Friday, January 06, 2006

New Year's in the Big Apple

New Years' this year was at a friend's place in Harlem. A friend of mine and his girlfriend, who is also a friend of mine got toether with old college classmates at his place on 125th Street. We had little in common except that since graduating from college, we've been drifting in and out of New York every couple of years.

Sitting in front of the TV with my gin 'n tonic, I thought about how we "New Yorkers" are all posers. Every year we turn our noses up at the tourists in Times Square yet insist on going somewhere where we can watch the ball drop on TV. So we watched. And when the ball dropped blew our noisemakers so loudly you would have thought there was a bus load of 10-year-old birthday boys in my friend's small living room.

"Wow, your place feels like home, RH," a couple of us said. "It's so comfortable here." It was a slippery story to tell ourselves. All of us could have spent New Years elsewhere. But we were getting a little older and maybe a little lazier, and there was some kind of collective feeling that we would rather spend the evening with a few loosely gathered friends in Harlem than to brave a crowd of strangers, or another city, or even the relatives' house in Long Island, for that matter. I sensed the settled feeling among us that it did not matter to any of us where we spent the first day of the year, so long as it was in a safe place, with the people who, for that night, we had chosen.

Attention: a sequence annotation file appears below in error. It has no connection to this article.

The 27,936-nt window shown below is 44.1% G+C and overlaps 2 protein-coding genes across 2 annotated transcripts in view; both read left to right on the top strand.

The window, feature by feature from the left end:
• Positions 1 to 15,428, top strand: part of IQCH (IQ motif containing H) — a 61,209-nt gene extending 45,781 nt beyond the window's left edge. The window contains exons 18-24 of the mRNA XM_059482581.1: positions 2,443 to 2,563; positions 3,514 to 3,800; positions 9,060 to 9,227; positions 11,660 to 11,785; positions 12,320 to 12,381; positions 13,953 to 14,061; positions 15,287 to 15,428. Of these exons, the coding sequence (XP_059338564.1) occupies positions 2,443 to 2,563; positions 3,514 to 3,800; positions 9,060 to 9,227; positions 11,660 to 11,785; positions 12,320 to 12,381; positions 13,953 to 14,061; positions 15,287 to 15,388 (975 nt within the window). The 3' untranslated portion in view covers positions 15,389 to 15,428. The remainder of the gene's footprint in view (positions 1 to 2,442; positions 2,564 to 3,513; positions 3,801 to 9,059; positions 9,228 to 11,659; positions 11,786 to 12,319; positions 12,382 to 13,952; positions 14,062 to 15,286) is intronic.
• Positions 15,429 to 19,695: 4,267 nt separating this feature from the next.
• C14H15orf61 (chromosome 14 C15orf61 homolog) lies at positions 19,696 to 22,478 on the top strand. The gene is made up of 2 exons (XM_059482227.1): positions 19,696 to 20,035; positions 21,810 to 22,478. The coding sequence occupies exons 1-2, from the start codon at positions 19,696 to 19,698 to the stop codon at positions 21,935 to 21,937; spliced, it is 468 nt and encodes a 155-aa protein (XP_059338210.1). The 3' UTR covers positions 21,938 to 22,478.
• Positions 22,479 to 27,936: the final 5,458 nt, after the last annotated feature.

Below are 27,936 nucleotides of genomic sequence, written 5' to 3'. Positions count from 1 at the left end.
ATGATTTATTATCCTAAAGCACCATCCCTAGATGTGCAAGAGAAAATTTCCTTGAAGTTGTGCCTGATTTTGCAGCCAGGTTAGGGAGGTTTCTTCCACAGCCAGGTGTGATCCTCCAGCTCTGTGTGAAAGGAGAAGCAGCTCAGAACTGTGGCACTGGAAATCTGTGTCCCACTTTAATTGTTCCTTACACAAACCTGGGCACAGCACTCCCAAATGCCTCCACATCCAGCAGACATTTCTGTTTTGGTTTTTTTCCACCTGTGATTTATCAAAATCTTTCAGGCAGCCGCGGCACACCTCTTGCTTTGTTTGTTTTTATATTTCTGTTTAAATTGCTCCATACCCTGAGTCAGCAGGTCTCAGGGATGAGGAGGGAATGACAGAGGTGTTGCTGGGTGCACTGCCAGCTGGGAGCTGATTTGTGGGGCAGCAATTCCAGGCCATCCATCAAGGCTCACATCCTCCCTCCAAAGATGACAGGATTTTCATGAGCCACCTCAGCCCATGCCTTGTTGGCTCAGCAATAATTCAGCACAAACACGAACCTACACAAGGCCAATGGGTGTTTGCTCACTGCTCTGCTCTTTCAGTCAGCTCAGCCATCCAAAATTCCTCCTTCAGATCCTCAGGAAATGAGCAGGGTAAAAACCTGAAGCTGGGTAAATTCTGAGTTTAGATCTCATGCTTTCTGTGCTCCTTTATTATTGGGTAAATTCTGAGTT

While in this comfort zone, I remembered all of the things that made this New Year's in New York novel. The glimpse of first snow in December, which left just as soon as it fell, before the cars had a chance to mash muddy tracks on to the streets. The memory of the strike, which brought out a person-to-person kindness that reminded me of September 11, but seemed filled with more comradery, more defiance. The stretch limo that got me and 15 other commuters back over the Brooklyn Bridge. The pictures of my mom's sixtieth birthday party in October. The two newborn babies of couples I know, one of whom is crying in the living room of the apartment next to mine right now.